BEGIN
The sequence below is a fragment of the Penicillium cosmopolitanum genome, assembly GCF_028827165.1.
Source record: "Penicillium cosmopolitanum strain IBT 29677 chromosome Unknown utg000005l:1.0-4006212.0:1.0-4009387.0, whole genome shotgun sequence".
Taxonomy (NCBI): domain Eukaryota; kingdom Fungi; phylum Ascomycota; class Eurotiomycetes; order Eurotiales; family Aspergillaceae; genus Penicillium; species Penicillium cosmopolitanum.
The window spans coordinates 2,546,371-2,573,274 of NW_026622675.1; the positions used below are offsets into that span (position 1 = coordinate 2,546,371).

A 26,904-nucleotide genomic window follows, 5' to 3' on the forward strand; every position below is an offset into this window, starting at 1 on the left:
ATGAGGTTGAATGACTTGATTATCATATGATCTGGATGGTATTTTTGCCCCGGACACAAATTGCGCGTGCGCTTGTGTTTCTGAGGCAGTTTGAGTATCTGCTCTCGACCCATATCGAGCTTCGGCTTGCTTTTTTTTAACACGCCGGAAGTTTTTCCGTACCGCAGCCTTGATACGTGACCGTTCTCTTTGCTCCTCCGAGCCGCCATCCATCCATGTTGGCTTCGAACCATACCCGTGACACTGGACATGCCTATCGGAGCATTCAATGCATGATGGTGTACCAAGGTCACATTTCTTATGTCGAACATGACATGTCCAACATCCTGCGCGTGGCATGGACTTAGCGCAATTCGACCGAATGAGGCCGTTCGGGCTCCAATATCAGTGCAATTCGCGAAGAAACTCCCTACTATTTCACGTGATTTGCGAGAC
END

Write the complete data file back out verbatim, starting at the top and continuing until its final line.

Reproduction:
The sequence below is a fragment of the Penicillium cosmopolitanum genome, assembly GCF_028827165.1.
Source record: "Penicillium cosmopolitanum strain IBT 29677 chromosome Unknown utg000005l:1.0-4006212.0:1.0-4009387.0, whole genome shotgun sequence".
Taxonomy (NCBI): domain Eukaryota; kingdom Fungi; phylum Ascomycota; class Eurotiomycetes; order Eurotiales; family Aspergillaceae; genus Penicillium; species Penicillium cosmopolitanum.
The window spans coordinates 2,546,371-2,573,274 of NW_026622675.1; the positions used below are offsets into that span (position 1 = coordinate 2,546,371).

A 26,904-nucleotide genomic window follows, 5' to 3' on the forward strand; every position below is an offset into this window, starting at 1 on the left:
ATGAGGTTGAATGACTTGATTATCATATGATCTGGATGGTATTTTTGCCCCGGACACAAATTGCGCGTGCGCTTGTGTTTCTGAGGCAGTTTGAGTATCTGCTCTCGACCCATATCGAGCTTCGGCTTGCTTTTTTTTAACACGCCGGAAGTTTTTCCGTACCGCAGCCTTGATACGTGACCGTTCTCTTTGCTCCTCCGAGCCGCCATCCATCCATGTTGGCTTCGAACCATACCCGTGACACTGGACATGCCTATCGGAGCATTCAATGCATGATGGTGTACCAAGGTCACATTTCTTATGTCGAACATGACATGTCCAACATCCTGCGCGTGGCATGGACTTAGCGCAATTCGACCGAATGAGGCCGTTCGGGCTCCAATATCAGTGCAATTCGCGAAGAAACTCCCTACTATTTCACGTGATTTGCGAGAC